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Coordinates: 53°05′50″N 2°57′42″W / 53.0971°N 2.9616°W / 53.0971; -2.9616 The Rofft was a site situated at Marford in the Wrexham County Borough, that was initially a pre-historic camp, and later a motte and bailey castle. Today, due to its history, there is no visible evidence of the site.

Pre-Norman Conquest (1066)

The Rofft had initially been the site of an Iron Age fort encompassing about 30 acres (12 ha). Suggested was the continued use of the site was due to its strategic position on a flat-top promontory providing views towards Pulford. Seventh-century Welsh sources stated that Pulford was the Welsh boundary with the Kingdom of Mercia. The Rofft fort, in addition to the other nearby small forts of Caer Alyn and Y Gaer, guarded the approach to the River Alyn valley. The Rofft fort had local administrative and judicial functions for the commote of Marford.

Post-Norman Conquest

In 1071, William I gave the Earldom of Chester to Hugh d’Avranches that included modern day Marford. Recorded in the Domesday Book (1086) is that the Norman Lord Osbern Fitz Tesso controlled the commote of Marford and Hoseley. The reason suggested for building the motte and bailey Rofft castle was a desire to widen Norman influences into the area. The bailey was calculated to be 18 feet (5.5 m) higher than the natural ground level and protected by a dry moat. Documentary evidence about the castle is vague and disputed. Stated is that in March 1140 the castle was severely damaged, and rebuilt by Madog ap Maredudd, along with the castles at Doddington, Pulford and Wrexham. Uncertainty exists if Rofft Castle was damaged and suggested is that record may instead refer to Wrexham castle, if so, making the first confirmed written reference to the Rofft in 1161–62.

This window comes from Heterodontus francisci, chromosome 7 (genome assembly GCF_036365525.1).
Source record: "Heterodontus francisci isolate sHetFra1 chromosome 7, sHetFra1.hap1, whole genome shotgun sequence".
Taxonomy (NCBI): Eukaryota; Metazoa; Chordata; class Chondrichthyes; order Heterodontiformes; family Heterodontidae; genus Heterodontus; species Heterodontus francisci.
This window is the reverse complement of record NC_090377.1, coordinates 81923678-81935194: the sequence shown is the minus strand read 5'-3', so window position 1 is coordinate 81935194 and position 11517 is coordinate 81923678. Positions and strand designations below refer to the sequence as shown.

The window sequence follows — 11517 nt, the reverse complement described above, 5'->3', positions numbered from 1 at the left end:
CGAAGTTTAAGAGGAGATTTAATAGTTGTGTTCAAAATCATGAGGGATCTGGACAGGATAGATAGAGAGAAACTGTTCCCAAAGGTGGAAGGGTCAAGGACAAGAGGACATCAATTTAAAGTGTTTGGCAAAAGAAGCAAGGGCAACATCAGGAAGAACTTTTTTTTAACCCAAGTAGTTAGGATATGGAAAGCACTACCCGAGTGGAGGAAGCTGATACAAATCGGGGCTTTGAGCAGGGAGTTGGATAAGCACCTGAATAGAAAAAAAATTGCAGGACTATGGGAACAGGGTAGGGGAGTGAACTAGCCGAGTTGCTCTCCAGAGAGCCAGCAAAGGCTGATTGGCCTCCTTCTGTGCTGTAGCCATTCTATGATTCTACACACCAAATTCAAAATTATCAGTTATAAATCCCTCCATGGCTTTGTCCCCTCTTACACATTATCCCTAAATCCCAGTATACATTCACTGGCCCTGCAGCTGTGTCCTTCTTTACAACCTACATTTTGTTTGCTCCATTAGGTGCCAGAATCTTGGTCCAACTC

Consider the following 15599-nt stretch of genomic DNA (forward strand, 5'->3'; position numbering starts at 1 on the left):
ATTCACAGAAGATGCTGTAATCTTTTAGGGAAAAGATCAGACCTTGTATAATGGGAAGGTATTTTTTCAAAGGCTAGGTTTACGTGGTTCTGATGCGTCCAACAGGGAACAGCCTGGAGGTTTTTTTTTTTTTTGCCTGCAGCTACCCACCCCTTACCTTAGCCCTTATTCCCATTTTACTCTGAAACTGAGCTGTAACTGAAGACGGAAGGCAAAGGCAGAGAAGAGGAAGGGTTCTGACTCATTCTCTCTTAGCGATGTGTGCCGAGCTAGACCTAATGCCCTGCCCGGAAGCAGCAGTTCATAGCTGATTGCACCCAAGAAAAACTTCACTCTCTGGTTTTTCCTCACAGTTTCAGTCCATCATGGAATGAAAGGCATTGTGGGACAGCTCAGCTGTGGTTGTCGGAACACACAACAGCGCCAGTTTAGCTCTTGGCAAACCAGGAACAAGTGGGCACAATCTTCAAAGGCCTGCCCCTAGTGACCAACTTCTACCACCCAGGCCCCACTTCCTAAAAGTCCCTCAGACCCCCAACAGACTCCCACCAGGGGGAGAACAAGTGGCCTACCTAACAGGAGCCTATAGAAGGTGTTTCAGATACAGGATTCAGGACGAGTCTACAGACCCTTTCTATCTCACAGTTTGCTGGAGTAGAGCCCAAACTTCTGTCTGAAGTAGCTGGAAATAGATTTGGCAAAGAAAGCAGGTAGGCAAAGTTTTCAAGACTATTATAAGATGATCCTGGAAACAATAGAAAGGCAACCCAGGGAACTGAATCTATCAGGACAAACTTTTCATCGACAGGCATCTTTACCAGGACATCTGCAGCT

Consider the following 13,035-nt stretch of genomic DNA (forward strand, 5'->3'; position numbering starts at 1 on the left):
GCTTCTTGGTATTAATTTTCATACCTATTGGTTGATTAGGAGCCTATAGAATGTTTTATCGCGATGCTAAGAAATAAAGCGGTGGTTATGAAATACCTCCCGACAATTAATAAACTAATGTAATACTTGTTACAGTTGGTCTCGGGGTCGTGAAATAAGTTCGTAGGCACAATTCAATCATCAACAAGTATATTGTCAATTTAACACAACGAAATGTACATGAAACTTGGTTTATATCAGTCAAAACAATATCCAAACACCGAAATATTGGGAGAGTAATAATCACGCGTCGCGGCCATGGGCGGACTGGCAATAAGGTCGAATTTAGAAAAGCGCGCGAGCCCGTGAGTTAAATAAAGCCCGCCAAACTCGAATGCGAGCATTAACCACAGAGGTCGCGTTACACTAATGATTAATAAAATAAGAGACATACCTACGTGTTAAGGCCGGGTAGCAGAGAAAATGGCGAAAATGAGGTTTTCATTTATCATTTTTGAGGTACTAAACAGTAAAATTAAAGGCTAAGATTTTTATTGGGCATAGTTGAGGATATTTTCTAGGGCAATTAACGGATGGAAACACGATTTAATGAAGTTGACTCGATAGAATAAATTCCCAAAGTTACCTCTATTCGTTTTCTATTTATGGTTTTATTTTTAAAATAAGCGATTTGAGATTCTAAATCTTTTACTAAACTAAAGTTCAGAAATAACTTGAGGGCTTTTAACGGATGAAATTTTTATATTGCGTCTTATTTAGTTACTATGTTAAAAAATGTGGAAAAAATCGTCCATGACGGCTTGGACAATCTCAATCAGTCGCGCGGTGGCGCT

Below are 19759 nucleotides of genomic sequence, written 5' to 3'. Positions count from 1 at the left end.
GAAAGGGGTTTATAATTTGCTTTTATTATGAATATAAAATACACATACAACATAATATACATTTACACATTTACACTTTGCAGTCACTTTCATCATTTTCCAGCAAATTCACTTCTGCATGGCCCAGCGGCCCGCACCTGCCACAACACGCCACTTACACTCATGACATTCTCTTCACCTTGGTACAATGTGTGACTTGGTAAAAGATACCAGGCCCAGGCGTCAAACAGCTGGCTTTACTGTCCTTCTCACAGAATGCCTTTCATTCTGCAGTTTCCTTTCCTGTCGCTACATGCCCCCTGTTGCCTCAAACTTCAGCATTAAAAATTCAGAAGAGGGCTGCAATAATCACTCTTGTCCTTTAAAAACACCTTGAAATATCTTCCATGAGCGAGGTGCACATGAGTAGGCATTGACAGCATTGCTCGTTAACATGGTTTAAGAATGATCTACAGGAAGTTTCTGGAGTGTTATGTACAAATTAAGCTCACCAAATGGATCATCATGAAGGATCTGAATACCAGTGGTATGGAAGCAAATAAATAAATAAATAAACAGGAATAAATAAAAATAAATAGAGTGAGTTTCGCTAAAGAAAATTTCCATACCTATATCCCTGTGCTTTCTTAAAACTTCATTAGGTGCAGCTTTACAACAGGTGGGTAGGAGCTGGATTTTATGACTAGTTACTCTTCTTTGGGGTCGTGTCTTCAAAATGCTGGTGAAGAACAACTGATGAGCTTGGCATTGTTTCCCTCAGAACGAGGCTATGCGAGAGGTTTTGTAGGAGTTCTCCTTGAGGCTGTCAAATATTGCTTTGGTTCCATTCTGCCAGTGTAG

Views Westward from Marford
The view west from near the site of The Rofft over the Cheshire Plains

An administrative task related to the castle was the collection of Tolls at the nearby Pant Olwen. The presence of the Rofft influenced the local environment. It initially controlled the medieval Mersley Park, in a subdivision known as Horsley. Religion was focused at St. Leonards chapel, the only nearby place of worship, and under the jurisdiction of the castle.

The declining influence of the Rofft

Pratt wrote the influence of the Rofft declined due to a combination of events. The completion of the stone castles, such as Dinas Bran, Llangollen by Gruffydd Maelor II, affected the significance of the areas motte and bailey castles. Wrexham had become the centre of local trade. Changes in the local politics diluted the importance of the Rofft. In 1282, the commotes of Marford, Wrexham and Yale were combined to create the Marcher Lordship of Bromfield and Yale. The Royal Bailiffs moved from the Rofft to reside at Wrexham. In 1284, when William de Warenne received the Bromfield seisin, he chose to do so at Wrexham rather than at the Rofft. In the mid-thirteenth century, the importance of the Chapel of St. Leonard lessened due to the foundation of the All Saints' Church, Gresford.

Post-14th century

The View Eastwards from Marford
The view east into Wales, over the quarry, from near the site of The Rofft.

A 1315 survey recorded a manor house on the Rofft bailey, and by 1575, Rofft Hall covered the site of the former Iron Age hill fort. In the 1840s the construction of the railway partially destroyed the Rofft earthworks. Between 1927 and 1958, gravel quarrying obliterated the Rofft site. The Rofft survives only in name as land near the Rofft is called Castle Croft. The name of the Rofft Primary School, Marford acknowledges the site.

Mersley Park became associated with Holt, and latterly known as Holt Park, and in the seventeenth century disparked. The remaining traces of the park are within the local names of places such as Parkside and Lower Park. The Chapel of St. Leonard stood until the fifteenth century. The site of the chapel is unknown but remembered through the road name Pont-Y-Capel.

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